Wednesday, August 31, 2005
FILED UNDER: SOCIAL JUSTICE
Charity Navigator: charitynavigator.org
Information on various charities and ways to donate to the relief effort.
United States Conference of Catholic Bishops
Collections or gifts may be sent to:
2005 Hurricane Relief Fund
Catholic Charities USA
PO Box 25168
Alexandria, VA 22313-9788
Catholic Charities: 1-800-919-9338
Red Cross: 1-800-HELP-NOW
Episcopal Relief & Development: 1-800-334-7626
United Methodist Committee on Relief: 1-800-554-8583
Presbyterian Disaster Assistance: 1-800-872-3283
Mennonite Disaster Service: 1-717-859-2210
Lutheran Disaster Response: 1-800-638-3522
Salvation Army: 1-800-SAL-ARMY
FEMA Charity tips: www.fema.gov/rrr/help2.shtm
America's Second Harvest: 1-800-344-8070
FILED UNDER: SOCIAL JUSTICE
Tuesday, August 30, 2005
Monday, August 22, 2005
After graduating from UCLA in 1992 I spent the next decade working at several different parish and campus ministry jobs, all the while telling myself “I’ll start my graduate degree next year.” I was just too scared to try something so new and to risk failure, or worse, to waste my time and my own money working for something that wasn’t going to be useful in the end.
As with most things that have to do with faith, the point is not what you get “in the end” but what happens to you “in the process.” It’s the very act of risking, of trying, of moving toward an unknown and possibly painful future that is the essence of faith. If we based our faith on having proof of the outcome—if we could actually see Christ’s glorified body or have video proof of the resurrection—then that really wouldn’t be faith; that would be logic. If I knew the outcome of years of fretting over this degree, there would be no learning; there would be assembly-line production—“insert quarter; receive prize.” No, we are people of the unseen. “Have you come to believe because you have seen me?” said the risen Christ to those fearful disciples. “Blessed are those who have not seen and have believed” (Jn 20:29).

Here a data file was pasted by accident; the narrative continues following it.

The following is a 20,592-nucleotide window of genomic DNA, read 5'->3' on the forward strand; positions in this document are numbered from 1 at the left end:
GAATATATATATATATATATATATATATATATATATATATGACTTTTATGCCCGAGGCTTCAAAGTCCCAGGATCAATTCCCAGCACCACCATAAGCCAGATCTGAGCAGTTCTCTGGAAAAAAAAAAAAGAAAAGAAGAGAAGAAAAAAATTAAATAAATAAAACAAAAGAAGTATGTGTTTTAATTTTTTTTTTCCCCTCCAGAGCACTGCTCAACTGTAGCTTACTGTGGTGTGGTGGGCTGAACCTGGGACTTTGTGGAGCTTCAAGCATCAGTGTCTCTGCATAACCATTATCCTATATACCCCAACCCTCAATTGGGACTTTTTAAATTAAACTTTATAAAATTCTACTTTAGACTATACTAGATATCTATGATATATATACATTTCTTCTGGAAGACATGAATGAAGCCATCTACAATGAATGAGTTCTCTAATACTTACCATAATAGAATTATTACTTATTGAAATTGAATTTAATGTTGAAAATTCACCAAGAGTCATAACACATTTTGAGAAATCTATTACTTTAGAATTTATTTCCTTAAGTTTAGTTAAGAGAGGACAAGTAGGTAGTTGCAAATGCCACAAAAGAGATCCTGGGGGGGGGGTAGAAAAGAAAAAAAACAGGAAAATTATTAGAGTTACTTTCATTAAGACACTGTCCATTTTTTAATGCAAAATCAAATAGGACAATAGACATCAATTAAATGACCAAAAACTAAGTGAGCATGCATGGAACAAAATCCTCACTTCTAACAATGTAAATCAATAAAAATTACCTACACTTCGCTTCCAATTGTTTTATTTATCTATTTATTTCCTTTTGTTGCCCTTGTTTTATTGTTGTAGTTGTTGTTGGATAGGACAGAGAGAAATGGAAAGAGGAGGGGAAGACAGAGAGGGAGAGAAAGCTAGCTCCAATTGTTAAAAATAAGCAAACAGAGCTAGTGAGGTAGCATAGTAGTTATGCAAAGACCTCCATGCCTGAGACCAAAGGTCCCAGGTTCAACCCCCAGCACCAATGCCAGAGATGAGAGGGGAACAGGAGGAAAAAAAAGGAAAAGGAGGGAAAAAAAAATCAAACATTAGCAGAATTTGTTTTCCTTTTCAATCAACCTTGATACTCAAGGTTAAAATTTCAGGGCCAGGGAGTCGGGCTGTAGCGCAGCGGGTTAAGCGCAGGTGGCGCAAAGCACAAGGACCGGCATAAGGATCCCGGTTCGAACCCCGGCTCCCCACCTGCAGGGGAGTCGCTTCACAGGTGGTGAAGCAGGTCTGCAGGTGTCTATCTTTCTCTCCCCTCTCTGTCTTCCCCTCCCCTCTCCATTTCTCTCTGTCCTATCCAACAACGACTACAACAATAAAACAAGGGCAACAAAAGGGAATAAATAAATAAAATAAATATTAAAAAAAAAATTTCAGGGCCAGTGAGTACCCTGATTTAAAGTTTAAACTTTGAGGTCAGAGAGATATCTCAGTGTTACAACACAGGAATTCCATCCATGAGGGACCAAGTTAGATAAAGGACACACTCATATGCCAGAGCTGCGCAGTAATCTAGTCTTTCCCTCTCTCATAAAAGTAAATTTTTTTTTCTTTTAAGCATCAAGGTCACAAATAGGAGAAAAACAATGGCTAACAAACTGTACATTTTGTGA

When we actually do the very thing we’re afraid of doing, the thing for which there is no proof of success, we are changed. We still may be scared, but in the doing, we will have become unafraid to try. And in that process of trying, we accomplish and make effective the very thing we hope for.
I was afraid of failing, of wasting my effort on this degree. But it has been in the process of signing up for classes, doing the coursework, writing papers, and being a Californian in central Minnesota (truly, a frightening thing!) that I have indeed succeeded, for I have gained something more than just “success” or “usefulness.” I’ve gained a community living faithfully, loving this sinful yet holy Church of ours, struggling through fear, doubt, and even failure, and striving always to understand and love this God we cannot see, with both heart and intellect. This relationship with this community of faith has been the “proof,” the thing that “veri-fied”—made true—the thing that I hoped for. With this community of fellow risk-takers, we have done what some might think impossible and pointless, and we do it despite the fear and the unknown.
In liturgy, we find the same kind of community and have the same kind of “proof.” At Mass, we have proof that Christ is risen even in this world of fear and death, because look at how we greet each other, friends, strangers, even enemies, with peace and hospitality. In Eucharist, we have proof that Christ is present even in this time of hopelessness, because see how we feed the hungry with life-giving bread and wine, see how we clothe the naked with the dignity of baptism, see how we shelter the homeless with the open doors of our hearts, see how we heal the sick with a simple touch, and see how we release the captive with a word of forgiveness. In our doing of the liturgy, we make real the very things we are afraid to try, the very things we may think are impossible to accomplish.